Click here to access the Scott River and Shasta River Watersheds Drought Responsewebsite for additional updates. Direct any questions to ScottShastaDrought@waterboards.ca.gov.
Sacramento San-Joaquin Delta Watershed
Revision and readoption of Emergency Regulations will be considered at the upcoming July 20 SWRCB hearing. Additional information is available here.
As of Thursday, several curtailments have been imposed within the Sacramento-San Joaquin Delta watershed. These curtailments include appropriative water rights for the Sacramento River watershed with a priority date of 1910 or later.
Water rights on several San Joaquin River tributaries have also been curtailed, including all appropriative water rights and riparian water rights in the Calaveras River and Chowchilla River subwatersheds and all appropriative water rights in the Merced River subwatershed with a priority date of 1859 or later.
The SWRCB has also curtailed appropriate water rights on the San Joaquin River watershed outside the Legal Delta with a priority date of 1888 or later and appropriative water rights within the Legal Delta with a priority date of 1910 or later.
The above curtailments are expected to continue through summer and the beginning of fall, depending on precipitation.
For questions about curtailment and suspension notices or how to comply, please contact the Rancher Technical Assistance Program at (916) 409-6902 or email@example.com.
2022 CCA Scholarship Applications Now Available
Applications for the 2022 CCA Scholarships are being accepted now through October 1, 2022, CCA awarded over $63,000 in scholarships to students studying agriculture, although scholarship amounts and quantities vary year to year.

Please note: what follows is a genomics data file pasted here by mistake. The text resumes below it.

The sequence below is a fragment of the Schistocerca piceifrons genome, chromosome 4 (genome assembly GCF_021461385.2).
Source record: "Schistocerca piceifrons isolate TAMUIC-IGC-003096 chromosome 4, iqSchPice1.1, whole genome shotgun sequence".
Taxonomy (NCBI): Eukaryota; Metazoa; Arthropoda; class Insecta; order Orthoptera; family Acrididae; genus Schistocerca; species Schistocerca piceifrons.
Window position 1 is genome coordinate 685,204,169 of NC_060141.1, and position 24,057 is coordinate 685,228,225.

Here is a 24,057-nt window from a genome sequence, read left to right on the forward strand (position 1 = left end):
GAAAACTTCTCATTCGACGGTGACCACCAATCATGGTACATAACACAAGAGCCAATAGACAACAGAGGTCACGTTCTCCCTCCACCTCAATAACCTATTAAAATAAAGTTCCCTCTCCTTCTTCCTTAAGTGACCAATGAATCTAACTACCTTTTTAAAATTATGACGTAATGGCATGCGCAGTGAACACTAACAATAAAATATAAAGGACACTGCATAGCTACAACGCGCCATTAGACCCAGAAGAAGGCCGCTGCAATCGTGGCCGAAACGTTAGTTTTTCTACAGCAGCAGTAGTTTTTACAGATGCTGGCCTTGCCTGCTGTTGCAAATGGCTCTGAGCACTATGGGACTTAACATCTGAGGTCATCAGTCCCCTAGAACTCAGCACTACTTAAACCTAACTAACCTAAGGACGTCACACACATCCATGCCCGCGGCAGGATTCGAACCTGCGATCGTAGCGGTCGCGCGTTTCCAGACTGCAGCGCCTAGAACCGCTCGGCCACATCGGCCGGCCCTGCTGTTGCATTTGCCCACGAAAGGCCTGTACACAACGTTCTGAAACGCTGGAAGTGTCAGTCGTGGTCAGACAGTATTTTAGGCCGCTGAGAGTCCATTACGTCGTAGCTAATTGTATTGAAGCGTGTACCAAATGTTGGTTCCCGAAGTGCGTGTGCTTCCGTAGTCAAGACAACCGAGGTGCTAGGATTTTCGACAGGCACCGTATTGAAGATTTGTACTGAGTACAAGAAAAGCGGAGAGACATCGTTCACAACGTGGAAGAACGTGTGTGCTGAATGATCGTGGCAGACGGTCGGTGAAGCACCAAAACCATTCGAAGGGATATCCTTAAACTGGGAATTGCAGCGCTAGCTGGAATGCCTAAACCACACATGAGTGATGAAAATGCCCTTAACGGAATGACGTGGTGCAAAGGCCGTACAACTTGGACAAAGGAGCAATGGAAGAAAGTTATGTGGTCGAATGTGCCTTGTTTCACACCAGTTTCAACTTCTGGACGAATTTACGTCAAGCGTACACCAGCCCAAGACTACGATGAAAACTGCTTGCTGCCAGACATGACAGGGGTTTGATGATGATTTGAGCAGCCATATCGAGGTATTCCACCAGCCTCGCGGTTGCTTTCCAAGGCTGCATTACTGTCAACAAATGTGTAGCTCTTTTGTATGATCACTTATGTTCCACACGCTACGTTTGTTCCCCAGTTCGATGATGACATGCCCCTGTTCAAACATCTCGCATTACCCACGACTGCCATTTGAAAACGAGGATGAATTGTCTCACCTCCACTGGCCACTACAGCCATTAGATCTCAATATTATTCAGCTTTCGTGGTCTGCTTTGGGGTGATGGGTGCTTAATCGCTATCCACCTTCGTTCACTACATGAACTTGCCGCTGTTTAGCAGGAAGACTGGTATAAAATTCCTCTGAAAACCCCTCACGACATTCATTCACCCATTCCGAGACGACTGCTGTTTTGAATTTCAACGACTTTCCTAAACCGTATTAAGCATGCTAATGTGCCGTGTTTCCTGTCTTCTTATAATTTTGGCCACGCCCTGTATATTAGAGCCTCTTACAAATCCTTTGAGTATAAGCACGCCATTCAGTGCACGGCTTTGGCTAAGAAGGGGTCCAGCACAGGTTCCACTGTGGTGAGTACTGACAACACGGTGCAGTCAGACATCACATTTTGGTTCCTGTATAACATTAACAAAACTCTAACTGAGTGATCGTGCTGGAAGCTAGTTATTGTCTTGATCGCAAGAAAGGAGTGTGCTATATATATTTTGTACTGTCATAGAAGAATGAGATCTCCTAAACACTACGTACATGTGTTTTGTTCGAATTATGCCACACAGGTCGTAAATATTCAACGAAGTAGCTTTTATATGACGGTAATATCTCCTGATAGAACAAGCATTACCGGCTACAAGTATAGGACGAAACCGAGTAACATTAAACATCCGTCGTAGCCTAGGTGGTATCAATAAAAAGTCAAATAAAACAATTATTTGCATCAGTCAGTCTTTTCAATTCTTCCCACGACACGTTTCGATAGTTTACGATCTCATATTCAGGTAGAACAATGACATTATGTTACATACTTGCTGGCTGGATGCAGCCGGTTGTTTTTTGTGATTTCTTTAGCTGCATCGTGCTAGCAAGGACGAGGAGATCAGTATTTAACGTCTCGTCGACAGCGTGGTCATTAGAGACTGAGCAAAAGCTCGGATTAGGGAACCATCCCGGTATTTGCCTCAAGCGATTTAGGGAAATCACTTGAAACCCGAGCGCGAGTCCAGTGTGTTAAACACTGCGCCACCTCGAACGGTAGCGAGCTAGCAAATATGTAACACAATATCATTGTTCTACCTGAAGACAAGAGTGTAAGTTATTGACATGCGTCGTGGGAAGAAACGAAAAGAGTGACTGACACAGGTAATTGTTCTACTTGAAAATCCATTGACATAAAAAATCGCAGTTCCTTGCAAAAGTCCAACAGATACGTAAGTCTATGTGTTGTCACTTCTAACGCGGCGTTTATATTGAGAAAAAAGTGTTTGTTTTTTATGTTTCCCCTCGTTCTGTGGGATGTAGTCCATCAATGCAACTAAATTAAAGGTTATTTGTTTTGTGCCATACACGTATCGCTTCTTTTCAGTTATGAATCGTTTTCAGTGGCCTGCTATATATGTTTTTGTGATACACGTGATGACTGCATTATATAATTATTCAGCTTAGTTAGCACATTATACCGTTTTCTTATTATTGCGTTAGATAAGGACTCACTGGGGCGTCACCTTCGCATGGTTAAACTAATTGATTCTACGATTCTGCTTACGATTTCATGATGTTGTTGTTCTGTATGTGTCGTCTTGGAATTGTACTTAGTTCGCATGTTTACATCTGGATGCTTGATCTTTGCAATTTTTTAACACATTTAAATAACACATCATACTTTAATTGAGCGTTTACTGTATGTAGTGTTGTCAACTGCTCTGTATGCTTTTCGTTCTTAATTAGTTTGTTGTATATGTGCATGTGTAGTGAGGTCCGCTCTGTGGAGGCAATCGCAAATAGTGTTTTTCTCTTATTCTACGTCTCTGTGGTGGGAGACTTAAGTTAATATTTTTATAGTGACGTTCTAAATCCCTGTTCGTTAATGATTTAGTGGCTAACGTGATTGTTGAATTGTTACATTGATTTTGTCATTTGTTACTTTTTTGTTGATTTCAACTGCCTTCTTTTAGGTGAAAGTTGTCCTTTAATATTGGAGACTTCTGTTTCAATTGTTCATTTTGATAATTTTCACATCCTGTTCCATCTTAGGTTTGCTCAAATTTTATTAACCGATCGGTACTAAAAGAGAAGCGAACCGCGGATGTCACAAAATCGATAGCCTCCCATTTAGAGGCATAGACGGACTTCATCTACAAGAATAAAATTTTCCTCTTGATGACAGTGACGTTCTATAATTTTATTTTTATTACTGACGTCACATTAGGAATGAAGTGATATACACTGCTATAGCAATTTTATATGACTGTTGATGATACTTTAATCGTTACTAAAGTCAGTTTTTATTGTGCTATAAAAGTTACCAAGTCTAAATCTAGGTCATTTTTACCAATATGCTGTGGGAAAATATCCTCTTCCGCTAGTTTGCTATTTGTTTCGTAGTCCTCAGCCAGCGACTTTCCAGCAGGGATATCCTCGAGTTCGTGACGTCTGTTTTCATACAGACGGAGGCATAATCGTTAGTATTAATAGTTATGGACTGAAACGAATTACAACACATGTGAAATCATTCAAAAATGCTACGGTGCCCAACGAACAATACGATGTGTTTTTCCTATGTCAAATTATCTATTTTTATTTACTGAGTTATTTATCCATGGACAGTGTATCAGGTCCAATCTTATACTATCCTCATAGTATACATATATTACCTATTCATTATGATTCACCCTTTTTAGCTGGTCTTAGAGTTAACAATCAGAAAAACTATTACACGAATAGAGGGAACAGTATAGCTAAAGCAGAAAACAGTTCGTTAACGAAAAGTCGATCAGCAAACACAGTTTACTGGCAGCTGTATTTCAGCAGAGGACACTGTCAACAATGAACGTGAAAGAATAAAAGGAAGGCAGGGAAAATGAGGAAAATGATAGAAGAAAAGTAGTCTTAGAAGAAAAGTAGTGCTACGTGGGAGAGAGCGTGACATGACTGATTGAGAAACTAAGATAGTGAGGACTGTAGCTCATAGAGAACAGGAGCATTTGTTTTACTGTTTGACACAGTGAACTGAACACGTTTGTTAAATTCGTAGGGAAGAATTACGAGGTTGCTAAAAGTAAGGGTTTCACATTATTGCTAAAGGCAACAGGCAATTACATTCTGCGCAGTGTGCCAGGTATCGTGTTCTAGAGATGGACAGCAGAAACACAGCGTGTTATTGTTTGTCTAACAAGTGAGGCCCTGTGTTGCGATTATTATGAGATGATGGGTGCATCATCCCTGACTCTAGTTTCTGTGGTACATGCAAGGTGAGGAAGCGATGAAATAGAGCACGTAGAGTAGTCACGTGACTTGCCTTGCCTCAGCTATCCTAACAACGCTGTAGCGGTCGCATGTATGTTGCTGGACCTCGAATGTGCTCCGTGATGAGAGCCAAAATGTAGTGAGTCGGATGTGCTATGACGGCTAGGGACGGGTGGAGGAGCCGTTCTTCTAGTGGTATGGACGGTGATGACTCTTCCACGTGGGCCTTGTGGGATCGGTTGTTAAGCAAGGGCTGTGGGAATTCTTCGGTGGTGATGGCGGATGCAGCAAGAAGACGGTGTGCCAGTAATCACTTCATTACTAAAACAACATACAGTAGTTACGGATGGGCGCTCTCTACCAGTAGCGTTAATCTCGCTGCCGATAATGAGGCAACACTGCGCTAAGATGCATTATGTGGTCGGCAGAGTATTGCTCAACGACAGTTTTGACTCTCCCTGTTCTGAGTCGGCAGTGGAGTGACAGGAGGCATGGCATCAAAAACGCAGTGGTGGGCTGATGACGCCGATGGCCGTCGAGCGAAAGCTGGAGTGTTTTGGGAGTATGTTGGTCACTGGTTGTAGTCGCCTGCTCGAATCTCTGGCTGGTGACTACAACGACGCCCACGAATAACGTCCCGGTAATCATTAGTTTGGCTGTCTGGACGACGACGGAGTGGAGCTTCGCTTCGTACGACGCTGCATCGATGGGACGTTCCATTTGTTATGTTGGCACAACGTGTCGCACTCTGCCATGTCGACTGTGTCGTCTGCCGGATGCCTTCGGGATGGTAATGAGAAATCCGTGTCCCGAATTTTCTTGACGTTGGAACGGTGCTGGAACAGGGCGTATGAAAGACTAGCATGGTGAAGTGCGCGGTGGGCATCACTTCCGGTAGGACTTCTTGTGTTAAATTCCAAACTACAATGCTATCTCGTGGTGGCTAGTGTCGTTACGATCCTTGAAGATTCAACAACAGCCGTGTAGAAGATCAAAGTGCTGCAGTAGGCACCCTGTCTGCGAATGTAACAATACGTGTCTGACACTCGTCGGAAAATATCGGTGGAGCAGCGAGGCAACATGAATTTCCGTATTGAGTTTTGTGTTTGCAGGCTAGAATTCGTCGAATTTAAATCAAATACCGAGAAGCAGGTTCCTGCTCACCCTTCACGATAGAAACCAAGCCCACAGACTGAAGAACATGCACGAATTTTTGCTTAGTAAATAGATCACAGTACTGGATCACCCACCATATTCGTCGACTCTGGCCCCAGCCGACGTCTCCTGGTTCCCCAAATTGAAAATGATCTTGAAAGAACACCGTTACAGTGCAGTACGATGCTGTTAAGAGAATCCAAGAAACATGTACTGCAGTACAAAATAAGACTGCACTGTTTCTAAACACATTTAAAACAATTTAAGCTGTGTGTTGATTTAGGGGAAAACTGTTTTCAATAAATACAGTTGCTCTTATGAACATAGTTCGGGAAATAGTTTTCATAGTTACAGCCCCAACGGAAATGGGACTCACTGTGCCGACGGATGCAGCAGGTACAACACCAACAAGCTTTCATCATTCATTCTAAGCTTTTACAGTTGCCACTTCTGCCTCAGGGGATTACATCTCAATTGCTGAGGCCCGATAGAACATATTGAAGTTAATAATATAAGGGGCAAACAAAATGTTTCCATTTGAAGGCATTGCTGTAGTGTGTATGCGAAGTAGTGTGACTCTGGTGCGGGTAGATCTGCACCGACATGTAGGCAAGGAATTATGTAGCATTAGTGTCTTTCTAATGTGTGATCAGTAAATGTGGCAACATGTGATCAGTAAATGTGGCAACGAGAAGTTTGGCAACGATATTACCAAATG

Current CCA members (producer, feeder or YCC) that are currently enrolled at a university or college are eligible to apply. Past recipients of her CCA scholarship program may also apply again this year. For a complete list of awards an to download the application visit calcattlemen.org/scholarships. Contact Maureen in the CCA office at firstname.lastname@example.org with any questions.
Governor Newsom Signs 2022-23 Budget into Law
On June 30 – one day before the 2022-23 Fiscal Year kicked off on July 1 – Governor Newsom signed into law the Budget Act of 2022 and several budget trailer bills which implement the budget. A centerpiece of the $308 billion budget is a $17 billion inflation relief package that includes a tax refund for Californians whose income is below $250,000 and a suspension of the sales tax on diesel fuel, among other provisions. While the Budget Act allocates $2.7 billion over two years for wildfire resilience and $2.8 billion aimed at drought resilience, the Legislature will not fully hammer out funding for drought, wildfire and energy until session resumes in August. For additional details on the Budget Act, see last week’s edition of Legislative Bulletin.